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Paul Mooney helped make SNL a cultural phenomenon by writing its legendary Richard Pryor-Chevy Chase "Word Association" sketch

  • It was Mooney, who died Wednesday at age 79, who wrote the iconic "Word Association" sketch in which Pryor reacts to Chase saying the N-word with "dead honkey" that aired on Saturday Night Live two months after the show's debut in 1975. "The fledgling series was in need of a ratings boost, and Lorne Michaels — co-creator and producer — was determined to book a guest host he knew could garner viewers: comedian Richard Pryor," says The Washington Post's Bethonie Butler. "Pryor was at the height of his breakout, on the heels of his Grammy-winning 1974 comedy album and an Emmy win for his work (alongside Michaels and others) on Tomlin’s eponymous 1973 TV special. He agreed to host the show on a few conditions, including one nonnegotiable demand: Paul Mooney, his writing partner of several years, was coming with him. Mooney’s presence in the writers room proved integral to the episode’s success, though his contributions have largely been relegated to footnotes over the years. To some extent, his brief but indelible work on what became Saturday Night Live mirrors the legacy that Mooney — who died Wednesday at 79 — built as an influential but often underappreciated comedian." After Pryor's death in 2005, Lorne Michaels told The New York Times that the "Word Association" sketch "defined us. It put us on the map."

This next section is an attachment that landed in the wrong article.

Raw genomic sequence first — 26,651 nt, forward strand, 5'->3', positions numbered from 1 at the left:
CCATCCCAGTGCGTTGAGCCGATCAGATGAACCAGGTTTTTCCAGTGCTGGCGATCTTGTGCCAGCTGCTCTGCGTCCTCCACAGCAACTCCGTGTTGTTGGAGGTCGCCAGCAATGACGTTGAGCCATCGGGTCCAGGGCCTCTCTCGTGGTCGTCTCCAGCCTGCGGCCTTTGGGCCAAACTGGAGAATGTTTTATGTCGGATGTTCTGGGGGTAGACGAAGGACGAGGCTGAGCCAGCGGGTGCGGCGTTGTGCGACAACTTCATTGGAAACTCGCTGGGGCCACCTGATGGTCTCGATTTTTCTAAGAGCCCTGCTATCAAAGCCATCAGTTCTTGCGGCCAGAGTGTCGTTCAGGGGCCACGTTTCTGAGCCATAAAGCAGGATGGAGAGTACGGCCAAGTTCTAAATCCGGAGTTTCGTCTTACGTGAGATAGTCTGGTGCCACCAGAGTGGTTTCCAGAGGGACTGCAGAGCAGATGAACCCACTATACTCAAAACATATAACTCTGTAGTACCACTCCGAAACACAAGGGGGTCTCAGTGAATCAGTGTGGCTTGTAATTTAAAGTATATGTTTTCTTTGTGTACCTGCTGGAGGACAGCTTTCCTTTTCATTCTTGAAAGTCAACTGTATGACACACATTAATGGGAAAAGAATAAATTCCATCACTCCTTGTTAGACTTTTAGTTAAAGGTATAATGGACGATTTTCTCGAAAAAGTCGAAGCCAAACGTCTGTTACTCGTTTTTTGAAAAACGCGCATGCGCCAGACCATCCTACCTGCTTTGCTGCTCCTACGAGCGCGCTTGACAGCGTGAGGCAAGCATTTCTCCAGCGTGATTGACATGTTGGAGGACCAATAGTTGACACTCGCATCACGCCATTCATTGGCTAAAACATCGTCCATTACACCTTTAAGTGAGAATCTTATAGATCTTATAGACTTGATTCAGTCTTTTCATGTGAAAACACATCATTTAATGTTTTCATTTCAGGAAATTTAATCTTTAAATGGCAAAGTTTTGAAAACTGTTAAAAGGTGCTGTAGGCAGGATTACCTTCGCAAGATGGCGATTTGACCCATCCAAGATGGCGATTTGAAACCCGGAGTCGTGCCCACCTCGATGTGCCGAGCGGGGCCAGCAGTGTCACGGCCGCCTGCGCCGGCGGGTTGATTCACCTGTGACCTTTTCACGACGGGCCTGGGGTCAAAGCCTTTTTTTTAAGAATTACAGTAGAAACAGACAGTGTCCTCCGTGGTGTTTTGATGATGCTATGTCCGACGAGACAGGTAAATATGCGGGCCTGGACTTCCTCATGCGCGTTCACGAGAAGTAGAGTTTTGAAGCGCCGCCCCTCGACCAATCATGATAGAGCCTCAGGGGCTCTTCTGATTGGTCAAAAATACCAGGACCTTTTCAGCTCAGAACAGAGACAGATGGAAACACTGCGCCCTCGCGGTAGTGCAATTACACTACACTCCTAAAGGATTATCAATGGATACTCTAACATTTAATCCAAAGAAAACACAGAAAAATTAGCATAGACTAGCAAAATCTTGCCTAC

TOPICS: Paul Mooney, NBC, Saturday Night Live, Chevy Chase, Richard Pryor